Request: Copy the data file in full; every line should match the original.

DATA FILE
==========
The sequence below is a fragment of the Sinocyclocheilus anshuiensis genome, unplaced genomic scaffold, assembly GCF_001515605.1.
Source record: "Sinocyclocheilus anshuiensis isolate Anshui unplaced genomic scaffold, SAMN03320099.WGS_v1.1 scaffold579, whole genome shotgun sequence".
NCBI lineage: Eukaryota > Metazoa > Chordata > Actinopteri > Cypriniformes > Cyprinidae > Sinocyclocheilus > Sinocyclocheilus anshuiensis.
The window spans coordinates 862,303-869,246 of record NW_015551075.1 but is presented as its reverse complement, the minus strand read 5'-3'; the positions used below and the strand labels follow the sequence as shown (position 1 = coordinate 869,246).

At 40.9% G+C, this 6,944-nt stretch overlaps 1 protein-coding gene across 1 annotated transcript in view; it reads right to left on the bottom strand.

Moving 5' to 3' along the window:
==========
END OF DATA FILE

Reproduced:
The sequence below is a fragment of the Sinocyclocheilus anshuiensis genome, unplaced genomic scaffold, assembly GCF_001515605.1.
Source record: "Sinocyclocheilus anshuiensis isolate Anshui unplaced genomic scaffold, SAMN03320099.WGS_v1.1 scaffold579, whole genome shotgun sequence".
NCBI lineage: Eukaryota > Metazoa > Chordata > Actinopteri > Cypriniformes > Cyprinidae > Sinocyclocheilus > Sinocyclocheilus anshuiensis.
The window spans coordinates 862,303-869,246 of record NW_015551075.1 but is presented as its reverse complement, the minus strand read 5'-3'; the positions used below and the strand labels follow the sequence as shown (position 1 = coordinate 869,246).

At 40.9% G+C, this 6,944-nt stretch overlaps 1 protein-coding gene across 1 annotated transcript in view; it reads right to left on the bottom strand.

Moving 5' to 3' along the window: